August 15, 2016 report
DNA analysis suggests colugos are part of a primate sister group
(Phys.org)—An international team of researchers has found genetic evidence that suggests that colugos are part of a primate sister group. In their paper published in the journal Science Advances, the team describes how they obtained tissue samples of the gliding mammals, performed genetic testing on them and found a surprising relationship between them and primates.
Scientists and casual observers alike have debated for some time the family tree of colugos (also known as flying lemurs)—many have suggested they are most closely related to tree shews due to a physical resemblance. They look a lot like bats, with stretchable membrane-like wings, but unlike bats, they cannot fly—instead they leap off branches and glide through the air in a way reminiscent of flying squirrels. They live in the treetops in remote parts of Asia and because of that have been notoriously difficult to study—making things even more difficult is their failure to survive for long in captivity. In this new effort the researchers sought to solve the question of their ancestry by conducting a DNA analysis on an available tissue sample from a specimen from West Java.
Their analysis consisted of using illumine instruments to sequence DNA from the sample which they used to create a genome assembly. In so doing they were able to identify 23,081 protein-coding genes which they then promptly compared to sequences made of other 21 mammals. They report that their analysis revealed colugos split off from other mammals approximately 80 million years ago and that the comparisons uncovered a relationship close enough to primates to call them a sister group. The team also tested tissue from a variety of colugo museum samples and in so doing discovered that there are far more species of colugos than anyone had imagined, from as few as 7 to perhaps 14.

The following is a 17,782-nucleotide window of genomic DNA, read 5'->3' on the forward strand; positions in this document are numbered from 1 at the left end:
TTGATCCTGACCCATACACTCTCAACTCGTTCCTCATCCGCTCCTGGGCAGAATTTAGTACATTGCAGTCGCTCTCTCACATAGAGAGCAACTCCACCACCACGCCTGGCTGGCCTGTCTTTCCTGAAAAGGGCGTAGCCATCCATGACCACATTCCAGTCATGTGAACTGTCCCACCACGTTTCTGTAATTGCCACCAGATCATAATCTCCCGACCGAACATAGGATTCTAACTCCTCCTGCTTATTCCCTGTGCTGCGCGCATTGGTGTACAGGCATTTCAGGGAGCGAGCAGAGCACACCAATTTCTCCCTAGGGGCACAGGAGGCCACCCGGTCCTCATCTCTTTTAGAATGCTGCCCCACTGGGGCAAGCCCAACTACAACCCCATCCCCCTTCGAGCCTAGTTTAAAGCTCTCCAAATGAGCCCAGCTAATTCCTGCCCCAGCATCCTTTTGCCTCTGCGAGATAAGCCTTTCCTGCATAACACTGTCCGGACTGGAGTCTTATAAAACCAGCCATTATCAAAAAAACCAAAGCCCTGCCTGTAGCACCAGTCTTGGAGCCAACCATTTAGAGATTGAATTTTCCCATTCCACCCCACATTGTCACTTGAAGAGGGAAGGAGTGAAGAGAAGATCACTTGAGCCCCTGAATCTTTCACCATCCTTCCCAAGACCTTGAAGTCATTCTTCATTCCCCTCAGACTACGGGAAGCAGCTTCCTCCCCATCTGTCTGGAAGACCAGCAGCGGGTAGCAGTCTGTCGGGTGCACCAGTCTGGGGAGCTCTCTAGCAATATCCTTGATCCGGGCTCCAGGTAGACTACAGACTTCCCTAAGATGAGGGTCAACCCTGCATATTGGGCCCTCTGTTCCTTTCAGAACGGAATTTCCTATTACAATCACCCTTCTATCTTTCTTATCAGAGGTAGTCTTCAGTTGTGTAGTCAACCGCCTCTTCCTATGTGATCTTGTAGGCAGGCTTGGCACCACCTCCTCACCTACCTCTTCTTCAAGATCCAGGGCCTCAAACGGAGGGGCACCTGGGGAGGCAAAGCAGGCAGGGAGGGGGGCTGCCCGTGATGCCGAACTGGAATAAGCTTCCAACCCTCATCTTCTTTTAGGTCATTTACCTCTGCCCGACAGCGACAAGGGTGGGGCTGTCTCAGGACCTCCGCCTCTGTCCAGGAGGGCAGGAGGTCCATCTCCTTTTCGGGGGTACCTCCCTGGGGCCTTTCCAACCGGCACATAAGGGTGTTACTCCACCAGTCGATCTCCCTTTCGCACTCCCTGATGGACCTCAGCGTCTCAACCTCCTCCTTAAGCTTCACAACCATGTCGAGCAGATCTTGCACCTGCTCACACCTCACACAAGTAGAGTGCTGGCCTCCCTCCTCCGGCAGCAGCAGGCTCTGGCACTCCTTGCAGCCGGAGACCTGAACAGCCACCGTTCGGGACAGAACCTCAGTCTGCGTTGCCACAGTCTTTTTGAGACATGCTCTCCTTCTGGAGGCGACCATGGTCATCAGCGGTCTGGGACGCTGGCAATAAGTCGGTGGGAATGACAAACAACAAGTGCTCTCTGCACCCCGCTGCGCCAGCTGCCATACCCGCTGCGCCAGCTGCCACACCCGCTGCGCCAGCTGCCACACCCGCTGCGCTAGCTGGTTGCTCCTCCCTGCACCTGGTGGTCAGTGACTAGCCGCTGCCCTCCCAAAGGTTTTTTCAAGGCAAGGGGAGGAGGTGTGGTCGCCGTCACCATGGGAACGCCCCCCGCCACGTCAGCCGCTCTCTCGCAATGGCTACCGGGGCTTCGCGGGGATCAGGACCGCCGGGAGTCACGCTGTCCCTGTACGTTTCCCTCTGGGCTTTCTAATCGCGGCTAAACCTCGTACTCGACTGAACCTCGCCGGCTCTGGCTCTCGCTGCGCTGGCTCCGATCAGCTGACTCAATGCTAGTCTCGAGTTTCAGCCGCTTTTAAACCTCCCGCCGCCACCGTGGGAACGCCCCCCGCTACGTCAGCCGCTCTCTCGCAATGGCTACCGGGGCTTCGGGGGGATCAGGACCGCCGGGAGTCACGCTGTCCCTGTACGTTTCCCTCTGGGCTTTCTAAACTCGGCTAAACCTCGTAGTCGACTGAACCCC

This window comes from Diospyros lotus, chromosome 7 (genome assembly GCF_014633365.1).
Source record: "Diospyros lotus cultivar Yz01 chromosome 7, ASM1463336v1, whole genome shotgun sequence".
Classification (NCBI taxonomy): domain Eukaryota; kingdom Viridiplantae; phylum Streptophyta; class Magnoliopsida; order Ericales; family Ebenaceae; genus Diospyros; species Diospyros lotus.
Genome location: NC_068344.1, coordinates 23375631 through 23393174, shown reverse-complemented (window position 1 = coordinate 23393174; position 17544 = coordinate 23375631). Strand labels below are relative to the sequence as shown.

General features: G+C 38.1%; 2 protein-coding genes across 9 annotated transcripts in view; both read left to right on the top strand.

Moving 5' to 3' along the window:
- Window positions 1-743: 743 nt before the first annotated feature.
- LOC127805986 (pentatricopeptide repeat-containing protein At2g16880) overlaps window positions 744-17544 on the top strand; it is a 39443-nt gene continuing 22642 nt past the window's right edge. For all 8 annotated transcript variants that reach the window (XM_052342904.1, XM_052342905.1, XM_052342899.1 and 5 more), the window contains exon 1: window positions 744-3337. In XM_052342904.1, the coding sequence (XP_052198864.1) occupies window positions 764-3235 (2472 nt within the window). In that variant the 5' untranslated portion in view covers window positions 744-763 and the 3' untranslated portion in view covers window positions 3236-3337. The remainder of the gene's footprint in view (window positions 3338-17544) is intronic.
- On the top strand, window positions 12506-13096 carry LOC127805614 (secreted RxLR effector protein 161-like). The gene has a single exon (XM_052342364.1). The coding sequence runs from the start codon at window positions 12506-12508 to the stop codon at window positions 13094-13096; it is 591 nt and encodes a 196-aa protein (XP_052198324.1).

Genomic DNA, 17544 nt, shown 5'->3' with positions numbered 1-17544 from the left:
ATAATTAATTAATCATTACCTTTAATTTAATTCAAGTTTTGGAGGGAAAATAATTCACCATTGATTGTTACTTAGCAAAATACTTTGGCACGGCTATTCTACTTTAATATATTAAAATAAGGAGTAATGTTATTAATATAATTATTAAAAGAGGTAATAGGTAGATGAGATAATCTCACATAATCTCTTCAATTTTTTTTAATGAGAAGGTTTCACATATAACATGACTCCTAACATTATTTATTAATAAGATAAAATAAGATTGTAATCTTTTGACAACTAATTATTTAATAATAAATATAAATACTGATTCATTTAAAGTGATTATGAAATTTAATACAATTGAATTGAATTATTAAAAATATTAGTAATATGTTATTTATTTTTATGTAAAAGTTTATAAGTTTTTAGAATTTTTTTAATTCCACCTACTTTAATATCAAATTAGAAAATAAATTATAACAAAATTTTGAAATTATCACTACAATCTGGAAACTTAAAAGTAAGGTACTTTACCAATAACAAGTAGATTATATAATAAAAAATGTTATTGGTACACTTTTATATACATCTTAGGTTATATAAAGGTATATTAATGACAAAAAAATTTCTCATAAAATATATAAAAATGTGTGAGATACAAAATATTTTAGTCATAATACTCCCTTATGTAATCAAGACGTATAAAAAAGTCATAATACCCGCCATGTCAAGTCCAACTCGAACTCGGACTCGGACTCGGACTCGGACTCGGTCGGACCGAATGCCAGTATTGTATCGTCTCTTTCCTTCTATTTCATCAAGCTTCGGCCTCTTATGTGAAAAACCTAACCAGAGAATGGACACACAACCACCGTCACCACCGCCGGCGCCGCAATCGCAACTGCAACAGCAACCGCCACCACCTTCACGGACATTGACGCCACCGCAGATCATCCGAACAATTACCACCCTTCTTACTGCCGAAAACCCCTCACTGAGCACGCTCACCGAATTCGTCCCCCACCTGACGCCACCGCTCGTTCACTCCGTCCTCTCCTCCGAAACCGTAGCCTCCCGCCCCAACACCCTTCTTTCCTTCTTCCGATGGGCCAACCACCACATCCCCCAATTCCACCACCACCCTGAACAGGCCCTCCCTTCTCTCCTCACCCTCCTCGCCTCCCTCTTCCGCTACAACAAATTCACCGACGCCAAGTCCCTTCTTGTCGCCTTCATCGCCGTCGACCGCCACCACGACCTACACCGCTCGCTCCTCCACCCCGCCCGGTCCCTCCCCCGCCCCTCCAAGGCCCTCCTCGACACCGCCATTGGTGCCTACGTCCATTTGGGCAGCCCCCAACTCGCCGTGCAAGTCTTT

The findings by the team are expected to contribute to a growing base of information related to the evolution of the earliest primates and may also help better understand the genetic origins of some modern human maladies—they found signs of positive selection in the colugos, for example, that if present in other mammals, may have led to night blindness and retinal degeneration.
Colugos are among the most poorly studied mammals despite their centrality to resolving supraordinal primate relationships. Two described species of these gliding mammals are the sole living members of the order Dermoptera, distributed throughout Southeast Asia. We generated a draft genome sequence for a Sunda colugo and a Philippine colugo reference alignment, and used these to identify colugo-specific genetic changes that were enriched in sensory and musculoskeletal-related genes that likely underlie their nocturnal and gliding adaptations. Phylogenomic analysis and catalogs of rare genomic changes overwhelmingly support the contested hypothesis that colugos are the sister group to primates (Primatomorpha), to the exclusion of treeshrews. We captured ~140 kb of orthologous sequence data from colugo museum specimens sampled across their range and identified large genetic differences between many geographically isolated populations that may result in a >300% increase in the number of recognized colugo species. Our results identify conservation units to mitigate future losses of this enigmatic mammalian order.
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